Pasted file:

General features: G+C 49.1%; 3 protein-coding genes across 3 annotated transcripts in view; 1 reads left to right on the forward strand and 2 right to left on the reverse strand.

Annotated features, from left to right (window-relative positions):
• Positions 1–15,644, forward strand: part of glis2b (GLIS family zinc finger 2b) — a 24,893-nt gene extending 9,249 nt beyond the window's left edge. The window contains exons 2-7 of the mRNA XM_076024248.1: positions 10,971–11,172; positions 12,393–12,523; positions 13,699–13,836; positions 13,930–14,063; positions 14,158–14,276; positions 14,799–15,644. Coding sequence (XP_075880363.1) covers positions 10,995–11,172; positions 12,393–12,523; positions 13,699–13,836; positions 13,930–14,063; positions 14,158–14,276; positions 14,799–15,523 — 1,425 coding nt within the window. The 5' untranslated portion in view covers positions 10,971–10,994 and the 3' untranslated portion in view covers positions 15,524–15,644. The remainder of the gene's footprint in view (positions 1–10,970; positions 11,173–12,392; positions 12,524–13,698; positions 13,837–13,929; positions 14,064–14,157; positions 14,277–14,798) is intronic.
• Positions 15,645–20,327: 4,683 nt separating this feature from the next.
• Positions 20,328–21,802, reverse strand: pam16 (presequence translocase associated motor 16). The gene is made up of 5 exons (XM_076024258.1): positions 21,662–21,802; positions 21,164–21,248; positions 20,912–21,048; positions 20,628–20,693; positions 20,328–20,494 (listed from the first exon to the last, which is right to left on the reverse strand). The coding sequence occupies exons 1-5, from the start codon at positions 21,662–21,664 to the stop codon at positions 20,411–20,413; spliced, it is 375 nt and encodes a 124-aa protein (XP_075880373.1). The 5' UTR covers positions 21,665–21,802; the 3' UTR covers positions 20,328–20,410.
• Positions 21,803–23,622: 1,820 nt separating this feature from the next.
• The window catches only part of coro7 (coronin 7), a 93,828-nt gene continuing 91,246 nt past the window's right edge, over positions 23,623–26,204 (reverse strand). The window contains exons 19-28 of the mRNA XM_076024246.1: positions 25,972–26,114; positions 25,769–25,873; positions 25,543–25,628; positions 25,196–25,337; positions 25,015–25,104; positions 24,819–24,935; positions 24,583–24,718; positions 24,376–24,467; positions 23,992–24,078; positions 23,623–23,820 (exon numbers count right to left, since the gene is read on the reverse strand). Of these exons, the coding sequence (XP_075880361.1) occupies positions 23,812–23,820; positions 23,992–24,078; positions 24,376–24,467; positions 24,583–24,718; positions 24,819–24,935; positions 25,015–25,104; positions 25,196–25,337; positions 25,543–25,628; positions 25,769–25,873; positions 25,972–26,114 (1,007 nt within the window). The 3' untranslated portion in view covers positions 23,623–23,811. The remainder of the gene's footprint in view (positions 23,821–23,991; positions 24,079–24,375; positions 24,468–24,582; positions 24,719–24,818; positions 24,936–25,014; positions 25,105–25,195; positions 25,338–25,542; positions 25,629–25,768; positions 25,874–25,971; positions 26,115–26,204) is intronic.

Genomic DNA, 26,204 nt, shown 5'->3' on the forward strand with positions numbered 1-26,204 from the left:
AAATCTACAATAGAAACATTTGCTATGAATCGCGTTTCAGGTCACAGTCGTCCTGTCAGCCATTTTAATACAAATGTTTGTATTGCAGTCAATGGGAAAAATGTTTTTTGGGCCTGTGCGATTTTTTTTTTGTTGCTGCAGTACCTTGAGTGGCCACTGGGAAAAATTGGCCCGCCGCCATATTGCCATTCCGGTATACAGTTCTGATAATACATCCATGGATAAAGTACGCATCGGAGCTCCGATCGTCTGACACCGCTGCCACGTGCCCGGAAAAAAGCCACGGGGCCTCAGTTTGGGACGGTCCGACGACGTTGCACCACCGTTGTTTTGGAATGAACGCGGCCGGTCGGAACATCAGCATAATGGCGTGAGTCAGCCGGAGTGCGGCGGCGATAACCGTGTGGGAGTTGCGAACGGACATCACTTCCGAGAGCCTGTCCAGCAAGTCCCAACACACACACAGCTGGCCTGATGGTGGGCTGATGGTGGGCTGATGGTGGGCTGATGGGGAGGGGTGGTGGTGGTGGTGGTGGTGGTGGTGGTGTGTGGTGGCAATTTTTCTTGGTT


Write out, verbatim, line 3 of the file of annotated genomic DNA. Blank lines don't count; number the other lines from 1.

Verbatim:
• Positions 1–15,644, forward strand: part of glis2b (GLIS family zinc finger 2b) — a 24,893-nt gene extending 9,249 nt beyond the window's left edge. The window contains exons 2-7 of the mRNA XM_076024248.1: positions 10,971–11,172; positions 12,393–12,523; positions 13,699–13,836; positions 13,930–14,063; positions 14,158–14,276; positions 14,799–15,644. Coding sequence (XP_075880363.1) covers positions 10,995–11,172; positions 12,393–12,523; positions 13,699–13,836; positions 13,930–14,063; positions 14,158–14,276; positions 14,799–15,523 — 1,425 coding nt within the window. The 5' untranslated portion in view covers positions 10,971–10,994 and the 3' untranslated portion in view covers positions 15,524–15,644. The remainder of the gene's footprint in view (positions 1–10,970; positions 11,173–12,392; positions 12,524–13,698; positions 13,837–13,929; positions 14,064–14,157; positions 14,277–14,798) is intronic.